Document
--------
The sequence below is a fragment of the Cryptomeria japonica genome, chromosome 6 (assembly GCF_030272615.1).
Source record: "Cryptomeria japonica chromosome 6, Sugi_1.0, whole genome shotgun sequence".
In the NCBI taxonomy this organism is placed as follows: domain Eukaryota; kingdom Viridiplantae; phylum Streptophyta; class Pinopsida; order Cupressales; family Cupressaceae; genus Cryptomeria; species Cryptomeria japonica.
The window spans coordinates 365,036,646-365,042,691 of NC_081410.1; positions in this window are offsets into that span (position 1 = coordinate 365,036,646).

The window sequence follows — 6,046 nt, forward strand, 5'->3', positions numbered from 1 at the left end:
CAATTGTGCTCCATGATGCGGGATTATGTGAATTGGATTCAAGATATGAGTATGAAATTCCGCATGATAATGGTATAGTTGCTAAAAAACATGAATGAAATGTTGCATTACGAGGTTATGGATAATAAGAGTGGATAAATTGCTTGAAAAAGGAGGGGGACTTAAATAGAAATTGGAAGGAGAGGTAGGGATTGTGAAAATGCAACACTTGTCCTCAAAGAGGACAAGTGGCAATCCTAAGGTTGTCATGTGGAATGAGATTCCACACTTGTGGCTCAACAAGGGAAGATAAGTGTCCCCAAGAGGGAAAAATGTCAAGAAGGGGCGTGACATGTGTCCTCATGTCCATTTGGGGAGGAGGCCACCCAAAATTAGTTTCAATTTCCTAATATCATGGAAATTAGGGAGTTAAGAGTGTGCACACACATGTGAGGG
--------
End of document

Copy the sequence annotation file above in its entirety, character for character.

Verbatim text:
The sequence below is a fragment of the Cryptomeria japonica genome, chromosome 6 (assembly GCF_030272615.1).
Source record: "Cryptomeria japonica chromosome 6, Sugi_1.0, whole genome shotgun sequence".
In the NCBI taxonomy this organism is placed as follows: domain Eukaryota; kingdom Viridiplantae; phylum Streptophyta; class Pinopsida; order Cupressales; family Cupressaceae; genus Cryptomeria; species Cryptomeria japonica.
The window spans coordinates 365,036,646-365,042,691 of NC_081410.1; positions in this window are offsets into that span (position 1 = coordinate 365,036,646).

The window sequence follows — 6,046 nt, forward strand, 5'->3', positions numbered from 1 at the left end:
CAATTGTGCTCCATGATGCGGGATTATGTGAATTGGATTCAAGATATGAGTATGAAATTCCGCATGATAATGGTATAGTTGCTAAAAAACATGAATGAAATGTTGCATTACGAGGTTATGGATAATAAGAGTGGATAAATTGCTTGAAAAAGGAGGGGGACTTAAATAGAAATTGGAAGGAGAGGTAGGGATTGTGAAAATGCAACACTTGTCCTCAAAGAGGACAAGTGGCAATCCTAAGGTTGTCATGTGGAATGAGATTCCACACTTGTGGCTCAACAAGGGAAGATAAGTGTCCCCAAGAGGGAAAAATGTCAAGAAGGGGCGTGACATGTGTCCTCATGTCCATTTGGGGAGGAGGCCACCCAAAATTAGTTTCAATTTCCTAATATCATGGAAATTAGGGAGTTAAGAGTGTGCACACACATGTGAGGG